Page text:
Kelly Siewers ’17 named a Provost Scholar in recognition of her college athletics research
During the past two years, the sport and event management and business management double major has examined the reasons why collegiate athletic departments have decided to reclassify to Division I.
When discussing Kelly Siewers ’17, who was recently named an Elon University Provost Scholar, Associate Professor Tony Weaver doesn’t hide his admiration for his research mentee.
“She isn’t afraid to take on more – to learn more, to do more and to try and understand an issue better. That’s just a natural thing for her to do,” said the chair of the Sport and Event Management Department. “She has participated in a lot of different activities, and she’s always done it at the highest level. She’s done everything I think Elon wants a student to accomplish.”
Since summer 2014, Siewers – a sport and event management and business management double major – has explored why collegiate athletic departments are increasingly interested in reclassifying to Division I, advancing a topic her mentor, Weaver, also studied.
Titled “Uncovering the Rationale: A Document Analysis of Reclassification to Division I,” her research has led to multiple presentations, including stops at the 2015 SURE Conference, 2015 NCAAHPERD Convention and SURF Day in April 2016. Siewers and Weaver are also in the process of writing a manuscript of the research project for submission to a scholarly journal.
In appreciation of her continued studies, Siewers was one of 12 undergraduates named a Provost Scholar, a new Elon University recognition celebrating excellence in mentored undergraduate research. The acknowledgement also champions the strong student-faculty relationships that develop during the research process.
Established in 2016, the Provost Scholars wall is located on the first floor of the Alamance Building. An inscription on the wall reads: “Mentored undergraduate research not only deepens the intellectual experience of students but strengthens the intellectual community from which its springs.”
Siewers’ findings, which looked specifically at 22 public universities, indicated that institutions reclassified to Division I for various reasons, including increased visibility and recognition, financial benefits, and better-perceived alignment with the philosophy and mission of Division I athletics.
“It really comes down to revenue streams,” she said. “Universities think that moving to Division I will boost their financial revenue streams – ticket sales, corporate sponsorships, different media outlets, television revenues, etc.”
The topic of college athletics has always interested the Glen Allen, Va., native, likely because she’s had an insider’s view. Siewers was a well-regarded high school athlete in soccer and basketball, and she continued her soccer career at Elon.
“It was interesting looking at the other side of athletics, behind the door of the athletic departments,” she said. “We looked specifically at public schools because that’s the information we could find online and through their libraries.”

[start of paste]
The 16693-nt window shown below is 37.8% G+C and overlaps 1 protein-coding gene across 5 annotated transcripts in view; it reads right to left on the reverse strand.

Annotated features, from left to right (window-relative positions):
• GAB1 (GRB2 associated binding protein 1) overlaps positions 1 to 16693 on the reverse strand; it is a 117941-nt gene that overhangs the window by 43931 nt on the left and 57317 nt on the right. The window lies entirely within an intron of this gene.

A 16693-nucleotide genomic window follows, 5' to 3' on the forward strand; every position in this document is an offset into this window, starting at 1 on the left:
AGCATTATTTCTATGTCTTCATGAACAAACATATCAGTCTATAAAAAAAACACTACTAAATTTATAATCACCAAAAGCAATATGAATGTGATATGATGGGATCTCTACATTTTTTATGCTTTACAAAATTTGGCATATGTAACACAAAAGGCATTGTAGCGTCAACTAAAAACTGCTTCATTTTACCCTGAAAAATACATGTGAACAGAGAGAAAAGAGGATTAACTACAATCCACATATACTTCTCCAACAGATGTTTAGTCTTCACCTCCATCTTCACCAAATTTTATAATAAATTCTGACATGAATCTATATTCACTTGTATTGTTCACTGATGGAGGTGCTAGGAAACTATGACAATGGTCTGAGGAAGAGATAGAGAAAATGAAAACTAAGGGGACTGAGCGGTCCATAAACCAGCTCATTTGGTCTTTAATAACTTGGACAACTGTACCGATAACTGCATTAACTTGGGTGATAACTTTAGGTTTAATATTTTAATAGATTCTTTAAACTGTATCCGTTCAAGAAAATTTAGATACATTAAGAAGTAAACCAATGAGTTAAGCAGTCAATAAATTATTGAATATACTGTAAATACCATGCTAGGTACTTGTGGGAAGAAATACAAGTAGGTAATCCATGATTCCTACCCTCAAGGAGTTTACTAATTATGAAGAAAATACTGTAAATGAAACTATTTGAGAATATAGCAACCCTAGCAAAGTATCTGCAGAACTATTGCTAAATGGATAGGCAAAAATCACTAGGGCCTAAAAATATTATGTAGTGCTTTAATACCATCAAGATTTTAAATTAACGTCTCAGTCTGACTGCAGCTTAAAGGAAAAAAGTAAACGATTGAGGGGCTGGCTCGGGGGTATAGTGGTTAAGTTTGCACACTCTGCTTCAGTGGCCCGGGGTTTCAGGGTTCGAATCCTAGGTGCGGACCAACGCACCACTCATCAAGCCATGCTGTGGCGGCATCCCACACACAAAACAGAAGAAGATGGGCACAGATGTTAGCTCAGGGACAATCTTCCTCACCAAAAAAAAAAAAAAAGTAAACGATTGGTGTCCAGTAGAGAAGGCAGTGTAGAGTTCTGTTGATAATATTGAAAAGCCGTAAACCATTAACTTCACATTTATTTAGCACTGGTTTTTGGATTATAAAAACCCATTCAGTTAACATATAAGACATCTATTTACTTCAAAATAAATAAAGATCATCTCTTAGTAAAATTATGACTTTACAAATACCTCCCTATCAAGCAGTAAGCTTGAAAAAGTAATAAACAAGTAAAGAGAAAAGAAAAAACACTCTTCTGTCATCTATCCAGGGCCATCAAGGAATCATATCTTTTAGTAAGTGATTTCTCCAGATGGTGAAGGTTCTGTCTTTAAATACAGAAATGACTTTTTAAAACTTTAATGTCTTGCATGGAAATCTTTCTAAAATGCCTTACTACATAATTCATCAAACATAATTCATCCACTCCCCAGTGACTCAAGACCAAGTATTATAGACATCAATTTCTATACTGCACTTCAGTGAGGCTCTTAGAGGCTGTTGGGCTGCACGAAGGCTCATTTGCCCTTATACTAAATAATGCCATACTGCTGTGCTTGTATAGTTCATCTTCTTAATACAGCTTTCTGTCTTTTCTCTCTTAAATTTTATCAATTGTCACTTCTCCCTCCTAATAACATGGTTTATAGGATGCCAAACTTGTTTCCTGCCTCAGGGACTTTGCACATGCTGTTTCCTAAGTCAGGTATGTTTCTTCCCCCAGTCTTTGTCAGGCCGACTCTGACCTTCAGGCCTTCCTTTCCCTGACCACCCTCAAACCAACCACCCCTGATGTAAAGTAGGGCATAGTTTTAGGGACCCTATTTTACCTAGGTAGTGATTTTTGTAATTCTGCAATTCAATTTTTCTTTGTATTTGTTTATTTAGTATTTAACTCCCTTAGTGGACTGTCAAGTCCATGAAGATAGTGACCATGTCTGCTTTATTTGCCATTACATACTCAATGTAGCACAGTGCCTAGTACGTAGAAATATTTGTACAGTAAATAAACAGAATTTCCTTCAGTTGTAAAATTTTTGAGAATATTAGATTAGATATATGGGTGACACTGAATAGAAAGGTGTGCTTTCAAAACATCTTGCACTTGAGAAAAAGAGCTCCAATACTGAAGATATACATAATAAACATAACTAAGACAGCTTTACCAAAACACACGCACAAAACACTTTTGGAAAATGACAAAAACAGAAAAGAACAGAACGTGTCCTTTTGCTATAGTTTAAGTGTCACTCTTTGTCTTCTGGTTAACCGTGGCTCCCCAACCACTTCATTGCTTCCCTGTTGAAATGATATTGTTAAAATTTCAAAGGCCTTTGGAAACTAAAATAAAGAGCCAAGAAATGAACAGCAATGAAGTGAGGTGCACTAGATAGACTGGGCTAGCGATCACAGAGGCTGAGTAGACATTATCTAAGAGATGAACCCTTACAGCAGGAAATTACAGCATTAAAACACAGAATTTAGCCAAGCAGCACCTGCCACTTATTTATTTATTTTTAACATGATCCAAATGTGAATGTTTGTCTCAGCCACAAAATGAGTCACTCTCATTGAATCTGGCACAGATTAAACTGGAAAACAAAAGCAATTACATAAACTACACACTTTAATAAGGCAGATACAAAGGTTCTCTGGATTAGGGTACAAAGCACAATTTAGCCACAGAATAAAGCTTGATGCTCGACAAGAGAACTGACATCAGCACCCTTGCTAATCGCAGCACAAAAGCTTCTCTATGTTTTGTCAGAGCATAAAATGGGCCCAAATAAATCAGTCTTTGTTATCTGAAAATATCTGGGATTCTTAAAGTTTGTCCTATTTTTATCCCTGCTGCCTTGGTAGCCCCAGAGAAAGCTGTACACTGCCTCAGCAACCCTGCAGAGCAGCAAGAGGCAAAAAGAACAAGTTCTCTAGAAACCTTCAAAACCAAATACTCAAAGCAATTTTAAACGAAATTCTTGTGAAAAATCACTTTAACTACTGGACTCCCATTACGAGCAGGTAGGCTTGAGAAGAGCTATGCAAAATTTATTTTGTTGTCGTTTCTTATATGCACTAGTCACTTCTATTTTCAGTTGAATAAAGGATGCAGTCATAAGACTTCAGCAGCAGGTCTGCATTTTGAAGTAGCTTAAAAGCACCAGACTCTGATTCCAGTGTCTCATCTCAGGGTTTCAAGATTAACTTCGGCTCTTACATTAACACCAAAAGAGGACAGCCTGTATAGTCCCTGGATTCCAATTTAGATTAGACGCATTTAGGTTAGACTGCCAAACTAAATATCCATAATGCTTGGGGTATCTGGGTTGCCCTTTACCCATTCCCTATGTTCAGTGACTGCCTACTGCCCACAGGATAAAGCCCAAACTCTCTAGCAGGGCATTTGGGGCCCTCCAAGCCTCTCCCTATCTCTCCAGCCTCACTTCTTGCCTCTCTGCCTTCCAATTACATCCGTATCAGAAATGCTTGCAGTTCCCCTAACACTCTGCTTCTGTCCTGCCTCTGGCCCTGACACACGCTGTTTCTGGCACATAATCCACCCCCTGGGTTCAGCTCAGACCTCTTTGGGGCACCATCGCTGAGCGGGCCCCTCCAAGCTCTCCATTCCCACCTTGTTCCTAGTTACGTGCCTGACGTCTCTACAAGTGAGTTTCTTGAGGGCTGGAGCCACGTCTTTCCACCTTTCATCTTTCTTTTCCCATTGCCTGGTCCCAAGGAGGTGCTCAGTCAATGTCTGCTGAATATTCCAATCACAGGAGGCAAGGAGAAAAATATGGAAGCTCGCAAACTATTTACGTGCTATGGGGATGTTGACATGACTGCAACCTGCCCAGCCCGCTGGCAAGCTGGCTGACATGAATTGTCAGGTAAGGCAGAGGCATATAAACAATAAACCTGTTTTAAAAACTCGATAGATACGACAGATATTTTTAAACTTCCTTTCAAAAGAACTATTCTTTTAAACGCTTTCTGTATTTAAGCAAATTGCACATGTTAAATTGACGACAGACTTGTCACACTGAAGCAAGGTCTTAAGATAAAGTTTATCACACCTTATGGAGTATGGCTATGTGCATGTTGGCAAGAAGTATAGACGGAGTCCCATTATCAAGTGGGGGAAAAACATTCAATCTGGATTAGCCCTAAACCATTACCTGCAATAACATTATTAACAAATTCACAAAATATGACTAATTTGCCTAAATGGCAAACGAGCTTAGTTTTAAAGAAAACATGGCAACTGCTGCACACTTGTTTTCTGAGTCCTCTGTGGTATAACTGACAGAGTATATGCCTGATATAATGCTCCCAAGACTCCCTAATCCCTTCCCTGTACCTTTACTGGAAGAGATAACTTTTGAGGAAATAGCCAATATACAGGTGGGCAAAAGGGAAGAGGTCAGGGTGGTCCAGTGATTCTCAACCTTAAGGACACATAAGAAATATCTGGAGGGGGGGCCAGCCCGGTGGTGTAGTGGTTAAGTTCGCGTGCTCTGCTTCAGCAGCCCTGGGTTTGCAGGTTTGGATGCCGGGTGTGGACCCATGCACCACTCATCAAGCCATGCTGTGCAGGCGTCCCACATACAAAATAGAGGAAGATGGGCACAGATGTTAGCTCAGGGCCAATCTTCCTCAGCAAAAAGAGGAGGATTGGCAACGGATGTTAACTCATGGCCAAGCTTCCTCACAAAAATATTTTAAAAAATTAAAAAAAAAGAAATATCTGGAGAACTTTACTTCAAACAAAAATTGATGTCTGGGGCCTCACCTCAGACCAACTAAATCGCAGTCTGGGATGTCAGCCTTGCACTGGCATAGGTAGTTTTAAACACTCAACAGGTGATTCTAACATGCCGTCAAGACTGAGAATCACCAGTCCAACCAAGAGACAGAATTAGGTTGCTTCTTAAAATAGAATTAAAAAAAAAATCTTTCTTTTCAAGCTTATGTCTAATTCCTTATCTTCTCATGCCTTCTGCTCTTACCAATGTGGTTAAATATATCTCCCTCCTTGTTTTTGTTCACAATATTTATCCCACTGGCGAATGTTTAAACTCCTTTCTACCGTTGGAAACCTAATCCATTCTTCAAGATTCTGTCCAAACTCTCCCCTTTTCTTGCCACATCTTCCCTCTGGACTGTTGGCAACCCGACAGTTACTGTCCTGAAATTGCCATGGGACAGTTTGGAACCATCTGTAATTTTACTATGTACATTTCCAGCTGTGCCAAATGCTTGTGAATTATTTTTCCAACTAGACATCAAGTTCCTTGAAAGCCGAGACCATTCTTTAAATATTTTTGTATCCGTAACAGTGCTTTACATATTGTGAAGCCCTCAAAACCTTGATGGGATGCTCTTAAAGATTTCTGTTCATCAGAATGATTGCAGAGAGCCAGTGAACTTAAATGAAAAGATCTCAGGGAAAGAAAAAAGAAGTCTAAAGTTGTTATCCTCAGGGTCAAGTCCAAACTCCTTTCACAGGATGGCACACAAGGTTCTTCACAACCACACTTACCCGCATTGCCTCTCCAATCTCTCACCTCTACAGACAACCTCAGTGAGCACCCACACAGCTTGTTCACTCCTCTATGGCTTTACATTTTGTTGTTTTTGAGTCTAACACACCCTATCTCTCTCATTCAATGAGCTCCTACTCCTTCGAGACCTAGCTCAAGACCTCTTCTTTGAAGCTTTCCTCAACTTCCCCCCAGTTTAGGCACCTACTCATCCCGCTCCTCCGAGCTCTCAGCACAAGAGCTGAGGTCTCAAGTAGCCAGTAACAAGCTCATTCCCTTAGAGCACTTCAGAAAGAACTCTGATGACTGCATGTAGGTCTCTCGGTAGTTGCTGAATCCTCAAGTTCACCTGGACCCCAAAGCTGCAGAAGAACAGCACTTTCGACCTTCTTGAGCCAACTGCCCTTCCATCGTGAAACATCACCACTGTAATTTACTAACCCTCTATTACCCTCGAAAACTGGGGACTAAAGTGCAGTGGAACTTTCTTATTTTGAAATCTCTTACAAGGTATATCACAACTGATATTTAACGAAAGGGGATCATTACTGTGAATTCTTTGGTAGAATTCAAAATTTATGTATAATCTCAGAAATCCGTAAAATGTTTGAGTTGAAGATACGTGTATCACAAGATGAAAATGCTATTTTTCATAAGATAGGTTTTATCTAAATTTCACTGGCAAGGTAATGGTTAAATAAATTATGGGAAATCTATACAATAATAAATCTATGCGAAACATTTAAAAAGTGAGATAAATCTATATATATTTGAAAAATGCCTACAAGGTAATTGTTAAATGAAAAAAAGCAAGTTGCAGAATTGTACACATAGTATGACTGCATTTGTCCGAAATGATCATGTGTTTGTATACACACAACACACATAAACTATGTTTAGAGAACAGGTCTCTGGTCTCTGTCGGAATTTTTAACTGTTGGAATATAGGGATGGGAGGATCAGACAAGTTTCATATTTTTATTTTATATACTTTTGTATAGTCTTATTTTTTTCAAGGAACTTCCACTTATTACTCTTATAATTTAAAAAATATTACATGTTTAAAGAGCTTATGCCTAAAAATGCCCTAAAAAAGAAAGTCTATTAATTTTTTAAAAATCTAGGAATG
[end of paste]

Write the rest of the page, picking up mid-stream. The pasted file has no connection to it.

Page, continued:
Unfortunately, Siewers’ soccer career came to an abrupt conclusion following three severe concussions, including one sophomore year that forced her out of school for five weeks and off the pitch for eight months. Then, during her junior year, she was sidelined with a third concussion, which eventually led her to stop playing. “At that point my doctors told me it wasn’t worth the risk,” she said. “They didn’t know what would happen if I sustained another concussion.”
While Siewers faced a disheartening decision, Weaver recalled the senior handled the process with maturity and determination – traits she’s always displayed.
“The wonderful part about Kelly is that she has been balancing the student-athlete life since she got here,” he said. “She’s always been an excellent student, and she happened to be a great soccer player, too. She’s balanced both from the beginning. And she continued to balance her academics despite the physical issues she was having. I think it was that skill – that balance – that made her a tremendous soccer player and one of our best students.”
Whether it’s her playing career or academic research, Siewers enjoys seeing an undertaking to the end. This year, she is serving as a student assistant coach, working with the team’s goalkeepers. Likewise, she continues to look for avenues to expand her research and is excited about the idea of publishing her findings.
“It’s safe to say this research project has gone beyond my expectations,” she said. "It’s been such a rewarding experience starting a project and ultimately seeing it to the finish. None of it would have been possible without Dr. Weaver though. I cannot thank him enough for his mentorship and all the invaluable instruction he has provided me.”